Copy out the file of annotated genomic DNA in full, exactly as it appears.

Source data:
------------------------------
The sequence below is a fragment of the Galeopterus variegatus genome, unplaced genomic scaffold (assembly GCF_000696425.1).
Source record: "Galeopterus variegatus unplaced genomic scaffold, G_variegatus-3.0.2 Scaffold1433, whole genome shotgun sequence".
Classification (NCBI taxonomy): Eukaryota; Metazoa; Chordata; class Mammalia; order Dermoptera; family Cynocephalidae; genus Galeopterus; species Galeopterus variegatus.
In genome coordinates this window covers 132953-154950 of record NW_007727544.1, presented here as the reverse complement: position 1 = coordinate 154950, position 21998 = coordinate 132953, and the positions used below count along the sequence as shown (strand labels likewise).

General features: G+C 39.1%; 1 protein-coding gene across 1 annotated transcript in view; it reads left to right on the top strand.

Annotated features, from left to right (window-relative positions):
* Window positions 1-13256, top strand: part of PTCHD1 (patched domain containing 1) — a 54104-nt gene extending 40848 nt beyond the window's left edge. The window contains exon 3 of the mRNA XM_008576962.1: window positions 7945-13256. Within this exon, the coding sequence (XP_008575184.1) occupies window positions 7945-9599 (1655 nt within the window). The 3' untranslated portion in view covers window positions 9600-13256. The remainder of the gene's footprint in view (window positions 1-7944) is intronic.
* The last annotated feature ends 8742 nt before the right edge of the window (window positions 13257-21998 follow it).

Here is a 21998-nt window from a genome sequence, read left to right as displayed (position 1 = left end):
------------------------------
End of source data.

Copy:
The sequence below is a fragment of the Galeopterus variegatus genome, unplaced genomic scaffold (assembly GCF_000696425.1).
Source record: "Galeopterus variegatus unplaced genomic scaffold, G_variegatus-3.0.2 Scaffold1433, whole genome shotgun sequence".
Classification (NCBI taxonomy): Eukaryota; Metazoa; Chordata; class Mammalia; order Dermoptera; family Cynocephalidae; genus Galeopterus; species Galeopterus variegatus.
In genome coordinates this window covers 132953-154950 of record NW_007727544.1, presented here as the reverse complement: position 1 = coordinate 154950, position 21998 = coordinate 132953, and the positions used below count along the sequence as shown (strand labels likewise).

General features: G+C 39.1%; 1 protein-coding gene across 1 annotated transcript in view; it reads left to right on the top strand.

Annotated features, from left to right (window-relative positions):
* Window positions 1-13256, top strand: part of PTCHD1 (patched domain containing 1) — a 54104-nt gene extending 40848 nt beyond the window's left edge. The window contains exon 3 of the mRNA XM_008576962.1: window positions 7945-13256. Within this exon, the coding sequence (XP_008575184.1) occupies window positions 7945-9599 (1655 nt within the window). The 3' untranslated portion in view covers window positions 9600-13256. The remainder of the gene's footprint in view (window positions 1-7944) is intronic.
* The last annotated feature ends 8742 nt before the right edge of the window (window positions 13257-21998 follow it).

Here is a 21998-nt window from a genome sequence, read left to right as displayed (position 1 = left end):